The following day, Sunday (October 28), while playing near the fence that separates the Gaza Strip from Israel, an Israeli airstrike killed three young Palestinian teenage boys. Khaled Bassam Mahmoud Abu Saeed (14), Abdul Hameed Mohammed Abdul Aziz Abu Zaher (13), and Mohammed Ibrahim Abdullah al-Sutari (13) “were apparently involved in placing an improvised explosive device” near the fence, the Israeli military said. Their parents deny that the boys were involved with any militant activities.

Succumbing to the “he said, she said” arguments about what these boys were doing on the Gaza side of the fence on Sunday distracts from the fact that an extrajudicial killing took the lives of three young teenage boys who posed no danger to the Israeli military monitoring the fence. The victims were innocent young Palestinians, the perp was likely a white Jewish member of the Israel Defense Force perhaps acting on orders from other white Jewish members of the IDF. Since I can’t show you a picture of the perp, I’ll share a photo of the victims in Gaza. 3 boys killed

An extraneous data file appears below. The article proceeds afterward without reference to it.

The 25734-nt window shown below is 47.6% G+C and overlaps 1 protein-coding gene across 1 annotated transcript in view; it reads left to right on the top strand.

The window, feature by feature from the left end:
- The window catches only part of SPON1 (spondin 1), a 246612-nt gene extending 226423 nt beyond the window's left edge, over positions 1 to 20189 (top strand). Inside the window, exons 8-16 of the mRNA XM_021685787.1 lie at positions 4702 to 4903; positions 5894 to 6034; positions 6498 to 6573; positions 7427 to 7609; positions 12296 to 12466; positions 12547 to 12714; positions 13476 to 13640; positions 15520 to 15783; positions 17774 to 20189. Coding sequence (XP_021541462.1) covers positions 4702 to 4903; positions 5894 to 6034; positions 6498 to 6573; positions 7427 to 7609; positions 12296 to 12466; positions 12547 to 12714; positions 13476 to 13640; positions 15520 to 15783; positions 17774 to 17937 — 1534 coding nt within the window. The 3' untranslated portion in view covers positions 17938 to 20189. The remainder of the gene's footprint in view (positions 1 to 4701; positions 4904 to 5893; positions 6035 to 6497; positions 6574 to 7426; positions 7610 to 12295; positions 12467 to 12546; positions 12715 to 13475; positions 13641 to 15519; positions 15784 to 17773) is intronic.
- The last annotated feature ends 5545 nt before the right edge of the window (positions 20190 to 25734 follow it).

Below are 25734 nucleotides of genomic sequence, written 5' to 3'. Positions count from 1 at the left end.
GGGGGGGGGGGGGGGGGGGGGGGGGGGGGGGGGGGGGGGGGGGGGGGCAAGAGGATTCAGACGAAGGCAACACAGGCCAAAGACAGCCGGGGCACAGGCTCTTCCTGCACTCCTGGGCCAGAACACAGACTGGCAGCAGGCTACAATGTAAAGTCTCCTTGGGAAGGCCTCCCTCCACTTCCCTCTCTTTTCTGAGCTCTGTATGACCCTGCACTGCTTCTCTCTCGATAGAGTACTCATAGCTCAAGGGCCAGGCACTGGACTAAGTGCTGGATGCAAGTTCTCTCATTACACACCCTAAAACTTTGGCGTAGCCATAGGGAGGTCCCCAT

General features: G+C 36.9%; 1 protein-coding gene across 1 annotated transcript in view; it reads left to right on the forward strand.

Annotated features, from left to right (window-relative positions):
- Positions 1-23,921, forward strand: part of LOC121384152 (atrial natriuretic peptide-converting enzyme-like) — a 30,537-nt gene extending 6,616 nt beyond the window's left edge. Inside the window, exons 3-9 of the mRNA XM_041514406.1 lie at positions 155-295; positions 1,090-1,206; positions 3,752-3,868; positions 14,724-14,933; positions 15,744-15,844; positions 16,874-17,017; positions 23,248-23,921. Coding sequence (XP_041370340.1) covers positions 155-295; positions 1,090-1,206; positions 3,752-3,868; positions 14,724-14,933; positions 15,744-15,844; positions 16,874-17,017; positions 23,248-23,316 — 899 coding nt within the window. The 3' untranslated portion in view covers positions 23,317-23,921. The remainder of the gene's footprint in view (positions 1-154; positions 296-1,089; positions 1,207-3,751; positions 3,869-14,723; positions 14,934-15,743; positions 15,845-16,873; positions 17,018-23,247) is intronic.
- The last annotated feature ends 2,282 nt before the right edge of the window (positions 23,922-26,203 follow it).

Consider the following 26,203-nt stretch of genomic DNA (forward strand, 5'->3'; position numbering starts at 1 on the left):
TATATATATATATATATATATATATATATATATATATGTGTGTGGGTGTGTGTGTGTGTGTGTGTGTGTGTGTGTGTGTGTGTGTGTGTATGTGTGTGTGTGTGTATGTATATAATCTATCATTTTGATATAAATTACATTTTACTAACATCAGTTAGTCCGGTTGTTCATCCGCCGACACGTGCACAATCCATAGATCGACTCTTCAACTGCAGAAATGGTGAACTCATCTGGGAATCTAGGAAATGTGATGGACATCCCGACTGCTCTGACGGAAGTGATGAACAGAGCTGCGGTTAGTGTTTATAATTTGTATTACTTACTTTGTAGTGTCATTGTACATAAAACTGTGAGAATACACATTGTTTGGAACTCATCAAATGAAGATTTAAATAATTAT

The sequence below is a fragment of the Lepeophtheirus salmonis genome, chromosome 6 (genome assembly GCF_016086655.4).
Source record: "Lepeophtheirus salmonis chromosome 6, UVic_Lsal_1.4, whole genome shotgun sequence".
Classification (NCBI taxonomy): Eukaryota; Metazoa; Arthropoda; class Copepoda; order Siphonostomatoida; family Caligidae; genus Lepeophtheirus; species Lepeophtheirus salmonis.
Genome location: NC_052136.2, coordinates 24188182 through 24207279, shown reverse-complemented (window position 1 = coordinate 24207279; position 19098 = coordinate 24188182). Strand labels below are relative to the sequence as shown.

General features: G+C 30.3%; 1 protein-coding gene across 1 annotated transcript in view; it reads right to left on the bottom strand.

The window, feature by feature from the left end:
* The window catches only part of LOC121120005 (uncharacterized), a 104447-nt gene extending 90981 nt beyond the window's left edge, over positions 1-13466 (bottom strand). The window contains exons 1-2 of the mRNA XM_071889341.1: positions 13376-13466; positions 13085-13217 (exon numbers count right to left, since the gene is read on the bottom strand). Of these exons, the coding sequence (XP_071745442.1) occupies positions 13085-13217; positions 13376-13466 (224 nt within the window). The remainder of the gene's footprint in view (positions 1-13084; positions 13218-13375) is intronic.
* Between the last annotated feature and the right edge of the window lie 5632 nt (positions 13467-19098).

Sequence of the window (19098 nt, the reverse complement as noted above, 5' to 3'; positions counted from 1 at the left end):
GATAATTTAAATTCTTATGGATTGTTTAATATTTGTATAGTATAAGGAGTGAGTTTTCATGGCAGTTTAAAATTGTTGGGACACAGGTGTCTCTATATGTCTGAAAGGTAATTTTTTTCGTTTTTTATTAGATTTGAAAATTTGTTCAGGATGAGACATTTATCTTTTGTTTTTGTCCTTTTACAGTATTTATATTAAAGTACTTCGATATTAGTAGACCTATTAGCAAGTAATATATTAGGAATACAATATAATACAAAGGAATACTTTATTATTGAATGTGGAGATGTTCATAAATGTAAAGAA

These killings on Wednesday, Saturday and Sunday have much in common, although Americans might not understand the similarities after watching the mainstream media.

Let me explain.

  1. All of the perps are filled with irrational hate and fear of the “other”.
  2. All of the victims are innocents caught up in a larger hate-filled narrative.

Most thoughtful Americans will easily acknowledge that the perps who killed the two Blacks in Kentucky and eleven Jews in Pennsylvania are deranged madmen — White Nationalists consumed with hatred and fear of the “other”. Clearly, Robert Bowers is an anti-Semite. Some may not be able to draw the connection between all three massacres because (1) the US mainstream media portrays the victims in Gaza differently from the victims in the US, and (2) feeling empathy for the “others” in Palestine may be more difficult than feeling empathy for Americans.